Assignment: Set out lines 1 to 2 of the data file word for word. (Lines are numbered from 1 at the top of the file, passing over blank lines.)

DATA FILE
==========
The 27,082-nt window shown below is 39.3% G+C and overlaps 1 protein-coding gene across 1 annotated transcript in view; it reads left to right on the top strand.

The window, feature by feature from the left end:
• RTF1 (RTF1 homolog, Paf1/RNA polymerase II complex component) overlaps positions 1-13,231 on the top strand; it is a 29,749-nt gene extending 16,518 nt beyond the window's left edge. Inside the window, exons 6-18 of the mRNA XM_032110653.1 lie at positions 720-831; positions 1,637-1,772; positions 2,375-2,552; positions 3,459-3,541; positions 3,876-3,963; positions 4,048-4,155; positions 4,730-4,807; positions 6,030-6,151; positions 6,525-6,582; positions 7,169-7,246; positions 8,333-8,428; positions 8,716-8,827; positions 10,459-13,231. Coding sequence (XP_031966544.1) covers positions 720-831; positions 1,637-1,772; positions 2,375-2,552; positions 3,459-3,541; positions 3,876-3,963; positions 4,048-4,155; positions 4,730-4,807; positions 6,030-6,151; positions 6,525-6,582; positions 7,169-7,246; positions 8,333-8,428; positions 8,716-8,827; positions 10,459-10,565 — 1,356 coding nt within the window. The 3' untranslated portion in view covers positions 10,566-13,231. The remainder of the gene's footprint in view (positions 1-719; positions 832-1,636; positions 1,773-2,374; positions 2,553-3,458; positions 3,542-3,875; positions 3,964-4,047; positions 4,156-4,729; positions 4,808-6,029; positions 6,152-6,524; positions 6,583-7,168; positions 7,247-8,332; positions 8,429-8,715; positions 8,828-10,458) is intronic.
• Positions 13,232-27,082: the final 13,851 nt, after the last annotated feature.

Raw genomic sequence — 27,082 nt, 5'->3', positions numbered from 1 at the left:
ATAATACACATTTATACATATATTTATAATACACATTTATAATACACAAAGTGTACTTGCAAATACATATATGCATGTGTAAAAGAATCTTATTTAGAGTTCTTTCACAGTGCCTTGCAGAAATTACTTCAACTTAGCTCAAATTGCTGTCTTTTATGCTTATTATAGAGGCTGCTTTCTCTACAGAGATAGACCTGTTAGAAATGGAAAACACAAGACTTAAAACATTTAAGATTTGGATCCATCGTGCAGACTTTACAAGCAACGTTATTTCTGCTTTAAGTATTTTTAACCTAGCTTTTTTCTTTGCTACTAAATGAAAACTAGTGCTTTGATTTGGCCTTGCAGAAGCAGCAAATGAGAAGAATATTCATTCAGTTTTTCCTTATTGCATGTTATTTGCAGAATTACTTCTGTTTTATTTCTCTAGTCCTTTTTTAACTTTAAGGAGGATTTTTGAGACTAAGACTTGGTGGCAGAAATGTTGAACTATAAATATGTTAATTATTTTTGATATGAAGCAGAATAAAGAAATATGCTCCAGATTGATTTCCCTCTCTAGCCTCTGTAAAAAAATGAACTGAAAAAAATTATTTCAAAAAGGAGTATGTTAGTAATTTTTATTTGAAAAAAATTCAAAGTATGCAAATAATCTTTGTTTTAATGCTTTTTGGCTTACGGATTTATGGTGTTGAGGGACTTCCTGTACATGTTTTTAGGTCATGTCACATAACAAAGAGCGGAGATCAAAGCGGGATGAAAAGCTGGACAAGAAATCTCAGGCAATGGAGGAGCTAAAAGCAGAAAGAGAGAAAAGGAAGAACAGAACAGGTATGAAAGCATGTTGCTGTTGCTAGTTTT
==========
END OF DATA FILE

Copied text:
The 27,082-nt window shown below is 39.3% G+C and overlaps 1 protein-coding gene across 1 annotated transcript in view; it reads left to right on the top strand.

The window, feature by feature from the left end: